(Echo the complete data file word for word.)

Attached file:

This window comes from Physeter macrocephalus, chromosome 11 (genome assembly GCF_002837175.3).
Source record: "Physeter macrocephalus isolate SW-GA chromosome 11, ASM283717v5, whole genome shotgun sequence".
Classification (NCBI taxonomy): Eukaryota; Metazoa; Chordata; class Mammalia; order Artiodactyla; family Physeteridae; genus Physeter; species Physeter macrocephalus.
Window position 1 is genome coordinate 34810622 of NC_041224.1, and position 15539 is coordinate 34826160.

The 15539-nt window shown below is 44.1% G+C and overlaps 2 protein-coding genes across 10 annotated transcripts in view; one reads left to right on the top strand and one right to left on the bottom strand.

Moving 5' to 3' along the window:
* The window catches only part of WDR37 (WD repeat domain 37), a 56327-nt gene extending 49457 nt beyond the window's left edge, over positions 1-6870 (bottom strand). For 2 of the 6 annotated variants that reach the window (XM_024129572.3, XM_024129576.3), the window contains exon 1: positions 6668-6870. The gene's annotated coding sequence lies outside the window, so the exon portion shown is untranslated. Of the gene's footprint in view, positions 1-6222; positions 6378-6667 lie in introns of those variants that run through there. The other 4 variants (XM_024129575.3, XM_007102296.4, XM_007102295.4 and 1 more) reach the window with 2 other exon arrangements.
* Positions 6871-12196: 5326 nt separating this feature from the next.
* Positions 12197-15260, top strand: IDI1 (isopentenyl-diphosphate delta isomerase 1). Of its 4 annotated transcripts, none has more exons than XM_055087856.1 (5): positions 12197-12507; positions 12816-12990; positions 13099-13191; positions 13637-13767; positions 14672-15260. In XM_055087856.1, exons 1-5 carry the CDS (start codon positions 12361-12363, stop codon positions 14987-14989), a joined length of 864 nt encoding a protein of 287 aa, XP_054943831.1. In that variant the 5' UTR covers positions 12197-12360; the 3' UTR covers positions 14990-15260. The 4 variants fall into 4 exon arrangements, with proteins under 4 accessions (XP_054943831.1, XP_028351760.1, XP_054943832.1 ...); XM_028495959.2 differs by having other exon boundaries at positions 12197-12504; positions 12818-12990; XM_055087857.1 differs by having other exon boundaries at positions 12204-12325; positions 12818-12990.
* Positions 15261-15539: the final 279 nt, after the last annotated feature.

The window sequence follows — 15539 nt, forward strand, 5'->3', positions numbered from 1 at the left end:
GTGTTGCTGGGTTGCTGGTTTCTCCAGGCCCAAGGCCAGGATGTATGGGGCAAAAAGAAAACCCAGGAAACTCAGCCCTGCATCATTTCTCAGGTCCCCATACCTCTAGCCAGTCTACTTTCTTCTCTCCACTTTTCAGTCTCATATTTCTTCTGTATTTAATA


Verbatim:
This window comes from Physeter macrocephalus, chromosome 11 (genome assembly GCF_002837175.3).
Source record: "Physeter macrocephalus isolate SW-GA chromosome 11, ASM283717v5, whole genome shotgun sequence".
Classification (NCBI taxonomy): Eukaryota; Metazoa; Chordata; class Mammalia; order Artiodactyla; family Physeteridae; genus Physeter; species Physeter macrocephalus.
Window position 1 is genome coordinate 34810622 of NC_041224.1, and position 15539 is coordinate 34826160.

The 15539-nt window shown below is 44.1% G+C and overlaps 2 protein-coding genes across 10 annotated transcripts in view; one reads left to right on the top strand and one right to left on the bottom strand.

Moving 5' to 3' along the window:
* The window catches only part of WDR37 (WD repeat domain 37), a 56327-nt gene extending 49457 nt beyond the window's left edge, over positions 1-6870 (bottom strand). For 2 of the 6 annotated variants that reach the window (XM_024129572.3, XM_024129576.3), the window contains exon 1: positions 6668-6870. The gene's annotated coding sequence lies outside the window, so the exon portion shown is untranslated. Of the gene's footprint in view, positions 1-6222; positions 6378-6667 lie in introns of those variants that run through there. The other 4 variants (XM_024129575.3, XM_007102296.4, XM_007102295.4 and 1 more) reach the window with 2 other exon arrangements.
* Positions 6871-12196: 5326 nt separating this feature from the next.
* Positions 12197-15260, top strand: IDI1 (isopentenyl-diphosphate delta isomerase 1). Of its 4 annotated transcripts, none has more exons than XM_055087856.1 (5): positions 12197-12507; positions 12816-12990; positions 13099-13191; positions 13637-13767; positions 14672-15260. In XM_055087856.1, exons 1-5 carry the CDS (start codon positions 12361-12363, stop codon positions 14987-14989), a joined length of 864 nt encoding a protein of 287 aa, XP_054943831.1. In that variant the 5' UTR covers positions 12197-12360; the 3' UTR covers positions 14990-15260. The 4 variants fall into 4 exon arrangements, with proteins under 4 accessions (XP_054943831.1, XP_028351760.1, XP_054943832.1 ...); XM_028495959.2 differs by having other exon boundaries at positions 12197-12504; positions 12818-12990; XM_055087857.1 differs by having other exon boundaries at positions 12204-12325; positions 12818-12990.
* Positions 15261-15539: the final 279 nt, after the last annotated feature.

The window sequence follows — 15539 nt, forward strand, 5'->3', positions numbered from 1 at the left end:
GTGTTGCTGGGTTGCTGGTTTCTCCAGGCCCAAGGCCAGGATGTATGGGGCAAAAAGAAAACCCAGGAAACTCAGCCCTGCATCATTTCTCAGGTCCCCATACCTCTAGCCAGTCTACTTTCTTCTCTCCACTTTTCAGTCTCATATTTCTTCTGTATTTAATA